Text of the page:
- Politics at centre stage: oil, impeachment, protectionism, Eurosquabbles and even laughs
- More cold water from the IMF but China’s exports gladden hearts
- Making money is hard to do: earnings, yields, everything under pressure
Chart 1 Is the price right?
Political drama week
A dramatic week kicked off with the OPEC meeting in Doha failing to decide on freezing output although, of course, the really important bit would have come later with an agreement that sticks if it can ever be reached in the first place. Chart 1 shows yet again the leverage of Saudi Arabia and Iran, if only they could ignore their political rivalry (Iran did not even show up in Doha). It also shows how much producers have been suffering since the golden years 2011-14, most of whom, with the major exception of the US, must be desperate for some sort of deal. Their best hope is prices’ stabilising in the range of $40-50 as the Saudis are in a hurry to get the black stuff out of the ground before world governments get serious about fossil fuels. Then, of course, there is Wall St, which having cleaned up with forecasts of a top of $150 and a bottom of $20, will want to catch everyone out again. In the immediate aftermath of this set-back, $40 looks in danger.
The Brazilian ‘House of Cards’ screenplay has reached a new melodrama with the lower house of Congress voting on the impeachment of the beleaguered (and less than competent) President Dilma Rousseff. Since February, equities and the real have been rapturously anticipating a clean-out of the bad guys but profit-taking if not disillusionment could send them into reverse if everyone concludes that there are no good guys.
On Tuesday, the New York State primary may not prove as decisive as was originally thought with both Trump and Clinton stumbling a bit. With Congress increasingly polarised into gridlock, highlighted in fascinating BBC documentaries in the Obama White House, it may not matter much who ends up winning in November. Somewhat depressingly, all four contenders are trade protectionist to varying degrees, which is, alas, one area where they definitely will be able to work with members of both parties in Congress.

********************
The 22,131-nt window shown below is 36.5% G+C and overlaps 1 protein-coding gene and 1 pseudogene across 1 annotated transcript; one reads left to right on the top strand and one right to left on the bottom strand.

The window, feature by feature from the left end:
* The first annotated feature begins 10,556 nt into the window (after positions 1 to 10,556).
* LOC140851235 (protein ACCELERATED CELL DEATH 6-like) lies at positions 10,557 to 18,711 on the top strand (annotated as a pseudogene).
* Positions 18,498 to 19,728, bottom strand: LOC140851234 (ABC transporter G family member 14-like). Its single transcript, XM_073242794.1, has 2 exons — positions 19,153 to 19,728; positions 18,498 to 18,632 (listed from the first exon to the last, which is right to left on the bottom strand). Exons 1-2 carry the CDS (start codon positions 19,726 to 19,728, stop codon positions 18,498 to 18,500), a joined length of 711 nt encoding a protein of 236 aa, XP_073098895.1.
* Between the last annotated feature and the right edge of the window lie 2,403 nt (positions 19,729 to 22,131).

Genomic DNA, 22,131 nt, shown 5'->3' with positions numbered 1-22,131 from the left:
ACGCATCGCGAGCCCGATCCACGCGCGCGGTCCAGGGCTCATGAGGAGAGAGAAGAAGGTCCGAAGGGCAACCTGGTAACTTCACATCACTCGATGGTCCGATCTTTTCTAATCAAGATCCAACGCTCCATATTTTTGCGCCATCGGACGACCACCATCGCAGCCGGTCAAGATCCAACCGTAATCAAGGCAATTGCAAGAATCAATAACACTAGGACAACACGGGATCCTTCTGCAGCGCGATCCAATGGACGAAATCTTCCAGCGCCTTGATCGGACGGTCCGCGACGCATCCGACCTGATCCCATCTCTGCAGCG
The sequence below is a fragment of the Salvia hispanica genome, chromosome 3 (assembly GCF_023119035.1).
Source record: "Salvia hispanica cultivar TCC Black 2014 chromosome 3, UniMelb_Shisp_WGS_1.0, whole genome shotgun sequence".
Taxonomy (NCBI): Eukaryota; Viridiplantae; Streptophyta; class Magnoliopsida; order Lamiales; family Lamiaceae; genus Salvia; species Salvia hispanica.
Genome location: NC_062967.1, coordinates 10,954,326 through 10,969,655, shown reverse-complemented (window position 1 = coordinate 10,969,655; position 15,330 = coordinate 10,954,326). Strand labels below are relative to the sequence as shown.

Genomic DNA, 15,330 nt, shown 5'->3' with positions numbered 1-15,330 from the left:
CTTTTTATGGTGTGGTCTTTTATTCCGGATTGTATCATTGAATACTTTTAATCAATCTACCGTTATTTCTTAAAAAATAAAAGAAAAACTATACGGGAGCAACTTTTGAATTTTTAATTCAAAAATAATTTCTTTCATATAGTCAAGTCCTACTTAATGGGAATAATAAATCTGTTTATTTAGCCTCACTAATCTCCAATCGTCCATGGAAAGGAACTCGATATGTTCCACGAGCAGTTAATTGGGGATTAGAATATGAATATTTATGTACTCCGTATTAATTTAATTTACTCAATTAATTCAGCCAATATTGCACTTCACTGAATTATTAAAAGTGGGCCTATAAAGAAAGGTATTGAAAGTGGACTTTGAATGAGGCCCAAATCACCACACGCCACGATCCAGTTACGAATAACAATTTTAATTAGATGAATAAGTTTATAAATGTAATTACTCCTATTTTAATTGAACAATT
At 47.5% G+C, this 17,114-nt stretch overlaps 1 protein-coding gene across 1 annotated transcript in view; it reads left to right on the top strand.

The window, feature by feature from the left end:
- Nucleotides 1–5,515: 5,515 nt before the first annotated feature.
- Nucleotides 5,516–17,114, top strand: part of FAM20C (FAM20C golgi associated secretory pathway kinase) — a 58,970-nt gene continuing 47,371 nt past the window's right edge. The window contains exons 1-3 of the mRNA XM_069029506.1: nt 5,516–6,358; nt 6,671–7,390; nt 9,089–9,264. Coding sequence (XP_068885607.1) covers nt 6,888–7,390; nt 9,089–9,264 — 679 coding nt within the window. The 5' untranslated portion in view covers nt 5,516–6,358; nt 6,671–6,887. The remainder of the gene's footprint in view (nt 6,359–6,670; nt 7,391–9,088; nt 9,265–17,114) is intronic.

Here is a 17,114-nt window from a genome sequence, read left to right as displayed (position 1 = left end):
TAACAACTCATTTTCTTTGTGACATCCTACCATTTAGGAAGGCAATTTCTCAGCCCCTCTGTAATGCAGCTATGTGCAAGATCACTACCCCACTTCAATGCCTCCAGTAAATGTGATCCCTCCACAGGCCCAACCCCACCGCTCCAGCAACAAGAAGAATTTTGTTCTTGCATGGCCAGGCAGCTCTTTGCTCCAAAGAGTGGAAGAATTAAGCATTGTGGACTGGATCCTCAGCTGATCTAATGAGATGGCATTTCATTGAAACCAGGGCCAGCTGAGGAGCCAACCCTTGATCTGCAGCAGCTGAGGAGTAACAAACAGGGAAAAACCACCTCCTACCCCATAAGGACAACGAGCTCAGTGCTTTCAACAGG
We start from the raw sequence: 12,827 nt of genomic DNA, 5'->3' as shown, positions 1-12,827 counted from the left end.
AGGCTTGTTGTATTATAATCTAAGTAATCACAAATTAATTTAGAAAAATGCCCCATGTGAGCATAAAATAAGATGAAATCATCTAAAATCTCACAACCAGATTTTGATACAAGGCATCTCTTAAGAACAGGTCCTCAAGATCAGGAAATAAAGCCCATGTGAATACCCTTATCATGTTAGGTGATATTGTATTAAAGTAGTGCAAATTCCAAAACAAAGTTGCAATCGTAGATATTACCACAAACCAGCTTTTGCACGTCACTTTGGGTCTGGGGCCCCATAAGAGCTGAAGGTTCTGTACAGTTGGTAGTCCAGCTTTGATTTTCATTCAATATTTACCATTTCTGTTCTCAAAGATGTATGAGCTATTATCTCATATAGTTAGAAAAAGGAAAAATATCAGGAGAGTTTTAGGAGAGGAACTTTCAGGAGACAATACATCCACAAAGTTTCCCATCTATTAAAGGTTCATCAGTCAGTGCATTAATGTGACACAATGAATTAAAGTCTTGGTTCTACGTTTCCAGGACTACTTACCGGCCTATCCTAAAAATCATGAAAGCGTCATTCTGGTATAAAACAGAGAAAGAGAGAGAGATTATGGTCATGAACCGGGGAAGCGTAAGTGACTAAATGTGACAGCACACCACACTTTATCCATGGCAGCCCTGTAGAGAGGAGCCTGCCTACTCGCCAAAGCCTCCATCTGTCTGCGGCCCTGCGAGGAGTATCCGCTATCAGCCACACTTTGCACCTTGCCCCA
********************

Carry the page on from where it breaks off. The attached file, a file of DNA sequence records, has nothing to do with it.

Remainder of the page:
Meanwhile in Europe, SuperMario has another spar first with his critics within the ECB Governing Council and afterwards with the increasingly sceptical financial press. Apart from insisting that all is going to (his) plan, he probably wants to keep his head down while the Germans squabble amongst themselves over ECB independence vs. its ‘reckless’ policies. Mr Draghi has, however, got new fans through including Greek bonds in his asset buying spree, which should help kick the Greek can down the road while the IMF and the Germans quarrel and the Tsipras government wriggles. The fact remains that the Greeks cannot meet all their targets even if they wanted to. This could end awkwardly for Mr Draghi, albeit not as much as will the European banks’ recalcitrant perversion of his asset purchase programmes through their buying ever more government bonds and cutting back on lending. Mrs Merkel faces her own uncomfortable week over her apparent kowtowing to President Erdogan of Turkey, which is threatening to overshadow the coup of securing both CSU and SDP support for her bold and enlightened approach to integrating immigrants.
Chart 2 Waiting for the Boris Bus